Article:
The distinction between the Holocene and the Anthropocene, the continuing past and the future, is marked in each by the ‘opposition to the determination of the infinite negation’ which allows us to think that a unity between the two is forthcoming. The unity can only be marked by a point in the present, the pressure-point between the two. Hegel says: “Something has its existence outside its limit (or, as representation would also have it, inside it); in the same way the other, too, since it is something, has it outside it. The limit is the middle point between the two at which they leave off. They have existence beyond each other, beyond their limit; the limit, as the non-being of each, is the other of both.”[7] Both Holocene and Anthropocene have actually marked, in each, their opposition to infinite negation by the very presence of a middle point with which both share and environ, which also points to the fact that each is already both a subjective and objective pole in itself, i.e., both have overcome their finiteness as knowledge, their indeterminacy as contents of knowledge have already been transcended. Both are valid scientific knowledge.

In Hegel, the middle point is countenanced in logic by the function of the middle term, “itself a conscious Being [the mediator], for it is as an action which mediates consciousness as such; the content of this action is the extinction of its particular individuality which consciousness is undertaking.”[8] Through the middle term qua (present) consciousness, Hegel went on to argue: “This syllogism is for this reason the syllogism of necessity, because its middle term is not any adventitious immediate content but is the immanent reflection of the determinateness of the extremes. These have their inner identity in the middle term, whose content determinations are the form determinations of the extremes.—Consequently, what differentiates the terms is a form which is external and unessential and the terms themselves are as moments of a necessary existence.”[9]

The first problem of the presentation of Nature, in relation to its current geohistory, is the problem we are positing here, contra Hegel: What is now the status of the present geohistory if, by logical operation, it reflects the Natural condition of the indifference of two opposing geological timescales with no logical substrate to proceed from except a mutual point of indifference? In all appearances, this can be resolved, with less drama, by logical sublation through the conscious middle term.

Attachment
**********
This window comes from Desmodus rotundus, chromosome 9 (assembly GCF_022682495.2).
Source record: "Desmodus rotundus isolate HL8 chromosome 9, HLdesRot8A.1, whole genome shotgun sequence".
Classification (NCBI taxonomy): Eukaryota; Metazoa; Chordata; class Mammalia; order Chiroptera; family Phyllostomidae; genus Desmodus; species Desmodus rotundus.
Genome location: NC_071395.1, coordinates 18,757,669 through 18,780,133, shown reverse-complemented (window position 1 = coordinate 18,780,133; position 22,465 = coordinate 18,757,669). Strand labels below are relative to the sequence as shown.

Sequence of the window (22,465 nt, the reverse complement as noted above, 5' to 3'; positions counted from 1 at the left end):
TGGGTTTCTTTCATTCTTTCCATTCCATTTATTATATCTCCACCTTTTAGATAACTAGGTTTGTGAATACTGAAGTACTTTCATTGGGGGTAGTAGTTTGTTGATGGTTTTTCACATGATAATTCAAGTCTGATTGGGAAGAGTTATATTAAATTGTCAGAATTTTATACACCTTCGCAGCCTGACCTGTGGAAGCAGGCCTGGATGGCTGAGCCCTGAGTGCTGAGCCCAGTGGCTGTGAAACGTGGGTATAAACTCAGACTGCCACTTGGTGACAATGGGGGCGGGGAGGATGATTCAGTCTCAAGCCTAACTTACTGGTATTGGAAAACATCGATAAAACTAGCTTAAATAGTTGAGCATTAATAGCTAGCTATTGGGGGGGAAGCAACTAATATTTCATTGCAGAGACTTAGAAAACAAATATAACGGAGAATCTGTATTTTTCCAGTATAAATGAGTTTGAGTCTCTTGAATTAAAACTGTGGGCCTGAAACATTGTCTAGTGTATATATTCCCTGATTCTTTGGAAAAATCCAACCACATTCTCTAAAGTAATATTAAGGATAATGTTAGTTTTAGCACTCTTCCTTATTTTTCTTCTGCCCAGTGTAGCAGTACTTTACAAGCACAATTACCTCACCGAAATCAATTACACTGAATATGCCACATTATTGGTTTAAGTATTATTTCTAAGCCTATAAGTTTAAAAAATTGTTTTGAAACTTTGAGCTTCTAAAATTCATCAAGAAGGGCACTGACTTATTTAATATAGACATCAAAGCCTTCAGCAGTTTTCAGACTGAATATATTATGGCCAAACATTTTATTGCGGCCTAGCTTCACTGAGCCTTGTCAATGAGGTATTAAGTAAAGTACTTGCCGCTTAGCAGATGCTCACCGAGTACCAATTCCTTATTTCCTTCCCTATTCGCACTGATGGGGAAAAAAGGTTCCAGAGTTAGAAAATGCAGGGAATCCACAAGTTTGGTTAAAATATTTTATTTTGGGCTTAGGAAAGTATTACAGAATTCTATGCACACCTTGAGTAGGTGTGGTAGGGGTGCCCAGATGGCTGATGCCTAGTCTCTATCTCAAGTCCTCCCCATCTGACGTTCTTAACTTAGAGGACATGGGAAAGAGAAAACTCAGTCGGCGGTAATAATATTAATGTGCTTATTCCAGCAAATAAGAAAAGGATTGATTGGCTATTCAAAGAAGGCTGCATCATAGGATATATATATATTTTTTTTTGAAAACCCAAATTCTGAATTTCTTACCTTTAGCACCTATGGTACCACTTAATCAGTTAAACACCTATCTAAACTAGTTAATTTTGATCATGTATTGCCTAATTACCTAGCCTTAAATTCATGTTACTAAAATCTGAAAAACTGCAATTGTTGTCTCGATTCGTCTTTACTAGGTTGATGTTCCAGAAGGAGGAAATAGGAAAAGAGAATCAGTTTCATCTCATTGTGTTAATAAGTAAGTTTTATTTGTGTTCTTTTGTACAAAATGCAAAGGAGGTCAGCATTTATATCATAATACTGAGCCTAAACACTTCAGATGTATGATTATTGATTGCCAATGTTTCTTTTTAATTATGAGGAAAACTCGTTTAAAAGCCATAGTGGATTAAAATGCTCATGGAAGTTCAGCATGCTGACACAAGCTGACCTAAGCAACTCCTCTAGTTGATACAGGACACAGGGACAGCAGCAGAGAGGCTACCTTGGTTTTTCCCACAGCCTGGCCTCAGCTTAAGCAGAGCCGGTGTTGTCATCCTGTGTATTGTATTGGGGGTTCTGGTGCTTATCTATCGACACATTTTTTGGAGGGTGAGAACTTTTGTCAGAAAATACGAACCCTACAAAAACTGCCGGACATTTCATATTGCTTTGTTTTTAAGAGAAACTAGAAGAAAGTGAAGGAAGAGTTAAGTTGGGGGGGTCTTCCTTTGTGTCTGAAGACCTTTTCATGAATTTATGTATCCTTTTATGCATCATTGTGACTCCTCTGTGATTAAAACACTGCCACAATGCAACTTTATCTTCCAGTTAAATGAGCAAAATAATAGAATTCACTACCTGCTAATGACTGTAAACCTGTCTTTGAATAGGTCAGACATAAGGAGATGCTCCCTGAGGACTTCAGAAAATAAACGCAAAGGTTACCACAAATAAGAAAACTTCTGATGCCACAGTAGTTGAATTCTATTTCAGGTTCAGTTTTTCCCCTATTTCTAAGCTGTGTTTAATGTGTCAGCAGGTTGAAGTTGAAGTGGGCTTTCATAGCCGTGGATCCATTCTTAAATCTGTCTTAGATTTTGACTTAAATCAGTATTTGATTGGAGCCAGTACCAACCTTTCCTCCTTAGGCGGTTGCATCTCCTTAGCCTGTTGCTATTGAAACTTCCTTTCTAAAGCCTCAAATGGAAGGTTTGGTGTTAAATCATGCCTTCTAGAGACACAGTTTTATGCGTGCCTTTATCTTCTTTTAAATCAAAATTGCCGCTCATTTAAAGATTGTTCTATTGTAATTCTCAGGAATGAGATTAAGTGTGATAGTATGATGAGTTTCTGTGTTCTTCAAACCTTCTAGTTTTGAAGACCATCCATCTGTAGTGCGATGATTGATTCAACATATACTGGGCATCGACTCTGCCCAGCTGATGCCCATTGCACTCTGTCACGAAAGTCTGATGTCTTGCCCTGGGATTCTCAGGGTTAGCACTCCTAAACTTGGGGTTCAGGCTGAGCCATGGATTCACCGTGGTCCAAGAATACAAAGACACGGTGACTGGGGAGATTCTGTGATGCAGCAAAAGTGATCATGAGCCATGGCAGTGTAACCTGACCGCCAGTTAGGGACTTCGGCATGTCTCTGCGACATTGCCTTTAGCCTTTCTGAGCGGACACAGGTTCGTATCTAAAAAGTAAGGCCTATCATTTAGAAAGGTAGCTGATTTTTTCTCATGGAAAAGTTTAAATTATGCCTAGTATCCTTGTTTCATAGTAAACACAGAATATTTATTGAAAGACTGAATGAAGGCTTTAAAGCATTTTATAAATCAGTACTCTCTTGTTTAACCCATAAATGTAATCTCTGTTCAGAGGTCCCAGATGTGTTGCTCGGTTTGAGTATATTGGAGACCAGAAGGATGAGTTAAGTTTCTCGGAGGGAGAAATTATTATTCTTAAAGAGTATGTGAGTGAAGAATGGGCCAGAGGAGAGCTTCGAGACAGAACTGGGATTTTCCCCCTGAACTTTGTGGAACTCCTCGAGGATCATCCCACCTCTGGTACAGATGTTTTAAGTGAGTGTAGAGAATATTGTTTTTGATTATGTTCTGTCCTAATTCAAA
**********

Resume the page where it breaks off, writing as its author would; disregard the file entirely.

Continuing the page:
This leads us to the second problem of the presentation of Nature – How does one proceed beyond Logic? [10], in light of the uncomprehended present (which seems to provide the perfect opportunity for Hegelian sublation) — that we are breaking down into two objectives: 1) How do we isolate the present from its uncomprehendedness?and 2) How to un-become (uncomprehending) Hegelians? We intend to address this concern via a return to Naturphilosophie which is, so to speak, the comprehended content of the present, its sublated content as indifference otherwise allows a logical operation to succeed which serves as its simple basis the abstract character of a given condition, hence, in itself potentially determinable in thought through a process of mediation.[11]

As to ‘how we can isolate the present from its uncomprehendedness’, Schelling states in the First Outline: “[T]o philosophize about nature means as much as to create it … [to] find the point from which nature can be posited into becoming.[12]This point is not the Idea conceived as a pressure point for a sublation of two temporal terms, present and future, but rather, the Idea that is Nature (pre-logically) becoming itself. This is no longer discernible in logic, but rather, in the philosophy of art, which leads us to the real kernel of Schelling’s identity-philosophy, namely, that Identity is not to be obtained in logic, but rather, in art which alone could demonstrate that Identity is none other than Nature lending itself to an aesthetic understanding of its (in)comprehensibility. This does not mean that logic should be entirely abandoned – quite the contrary.